Despite conservative laws hindering gender equality in Jordan, a vibrant civil society has striven to improve women’s legal and socio-economic status.
Female employees of the Jordanian National Commission for Women in Amman, for instance, are committed to enhancing female representation in leadership roles and fostering the implementation of international human rights policies, namely the Convention on the Elimination of Discrimination against Women.
On December 10, Princess Basma Bint Talal, who chairs the commission, urged the media to create a debate on the highly controversial article 308 of the Jordanian penal code.
It stipulates that a rapist can walk free from legal prosecution if he marries his victim for at least five years. He will otherwise go to jail for seven years. The rape of a child under 15 is punishable by death.
In Jordan, when a woman is raped, she has three choices: she can be forced into marrying her rapist to protect her family’s honor. This enables him to avoid prosecution. The victim’s parents or relatives could murder her for bringing dishonor upon the family. In rarer cases, she could stay alive but her family would usually disown her.
Thankfully, Jordan has a vibrant civil society that fights for the abolition of the article. At the Princess Basma Youth Resource Center in Amman, young activists lamented the lack of gender equality in the country in a meeting on December 13.
“…a rapist can walk free from legal prosecution if he marries his victim”
In 2012, Jordanian activists and bloggers organized street protests and circulated an online petition calling the government to eliminate Article 308.
The move followed the rape of a 14-year-old girl for three consecutive days. A 19-year-old man kidnapped her while she was shopping in Zarqa, a city of the north of the country, and took her to the desert.
Data from Jordan’s Minister of Justice found that 159 rapists avoided punishment by marrying their victims from 2010 to 2013. It recorded 300 rapes annually on average.
Getting married to a rapist is accepted in Jordanian society because a woman’s virginity is the crucial factor of her worth. If she is not a virgin, she is not deemed pure and therefore cannot get married.
Jordanian lawmakers hence argue that Article 308 prevents rape victims from being outcasted by society.
Rape is ever more horrific for Jordanian women as, if they get pregnant, the Civil Status Law does not recognize the newborn’s biological father unless there is a legal marriage contract. Islamic law and civil law in Muslim countries discriminate against “illegitimate children”.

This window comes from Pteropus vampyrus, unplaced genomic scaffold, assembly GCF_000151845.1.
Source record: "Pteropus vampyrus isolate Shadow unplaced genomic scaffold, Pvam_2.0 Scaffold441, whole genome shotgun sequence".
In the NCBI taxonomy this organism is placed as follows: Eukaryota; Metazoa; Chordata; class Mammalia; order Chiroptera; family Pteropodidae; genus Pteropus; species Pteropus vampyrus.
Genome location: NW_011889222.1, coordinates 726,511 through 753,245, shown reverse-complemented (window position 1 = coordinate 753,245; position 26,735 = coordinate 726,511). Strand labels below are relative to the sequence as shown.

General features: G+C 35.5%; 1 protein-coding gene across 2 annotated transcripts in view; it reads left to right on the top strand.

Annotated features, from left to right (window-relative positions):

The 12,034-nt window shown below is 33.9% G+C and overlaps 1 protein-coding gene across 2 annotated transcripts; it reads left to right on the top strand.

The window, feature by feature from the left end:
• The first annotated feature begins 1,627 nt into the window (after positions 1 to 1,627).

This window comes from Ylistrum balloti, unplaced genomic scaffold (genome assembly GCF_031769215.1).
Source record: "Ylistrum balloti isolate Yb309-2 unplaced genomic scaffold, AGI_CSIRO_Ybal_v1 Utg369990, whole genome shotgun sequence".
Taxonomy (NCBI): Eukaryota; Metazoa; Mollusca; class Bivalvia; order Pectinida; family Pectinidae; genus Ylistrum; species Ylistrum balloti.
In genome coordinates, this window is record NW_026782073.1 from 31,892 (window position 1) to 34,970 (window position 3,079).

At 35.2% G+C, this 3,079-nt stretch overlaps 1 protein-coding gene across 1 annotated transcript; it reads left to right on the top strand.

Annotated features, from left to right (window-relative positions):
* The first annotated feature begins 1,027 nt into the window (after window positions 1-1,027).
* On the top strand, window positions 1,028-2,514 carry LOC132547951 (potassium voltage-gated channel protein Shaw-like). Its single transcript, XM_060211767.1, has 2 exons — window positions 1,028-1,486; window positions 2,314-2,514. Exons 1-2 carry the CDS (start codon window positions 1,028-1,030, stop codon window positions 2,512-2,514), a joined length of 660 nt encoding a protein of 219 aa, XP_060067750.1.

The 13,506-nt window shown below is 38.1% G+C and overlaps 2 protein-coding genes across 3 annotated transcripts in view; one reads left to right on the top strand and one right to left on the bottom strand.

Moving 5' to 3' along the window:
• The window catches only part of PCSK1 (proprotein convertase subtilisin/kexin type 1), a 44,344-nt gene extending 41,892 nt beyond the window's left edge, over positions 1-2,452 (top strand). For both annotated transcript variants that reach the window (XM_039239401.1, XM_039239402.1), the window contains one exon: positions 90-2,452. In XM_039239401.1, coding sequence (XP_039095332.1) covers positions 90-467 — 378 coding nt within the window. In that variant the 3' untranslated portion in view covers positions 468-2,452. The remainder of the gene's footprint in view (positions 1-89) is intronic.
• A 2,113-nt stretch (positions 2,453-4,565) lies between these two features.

The importance of outreach
It is key for civil society and local and international human rights organizations to raise awareness of pro-rapist laws and honor killings in Jordan and elsewhere in the world because it has really made a difference.
In January 2014, Morocco’s parliament voted unanimously to amend an article of the penal code – similar to Jordan’s Article 308 – after activists’ intensive lobbying and protests across the country.
Local and international media shed light on the rape law when 16-year-old Amina al-Filali committed suicide by swallowing rat poison after her parents and a judge forced her to marry her rapist.
Egypt, where women suffer from constant sexual assaults, also cancelled a similar provision a few years ago.
Forced marriages to rapists is not an Islamic practice
There is not any source in the Quran that clearly promotes or refers to forcing girls and women to get married to their rapists. Honor killing is not Islamic either. It is a custom common in the Middle East as well as Afghanistan and India.
Human Rights Watch sets out that honor killings gather “crimes (that) are acts of violence, usually murder, committed by male family members against female family members, who are held to have brought dishonor upon the family, (such as) refusing to enter into an arranged marriage, being the victim of a sexual assault, seeking a divorce – even from an abusive husband – or (allegedly) committing adultery.”
Women are not allowed to defend themselves in courts because honor killing is considered a private issue in Muslim countries. In addition, familial and social pressures usually discourage women from seeking legal remedies.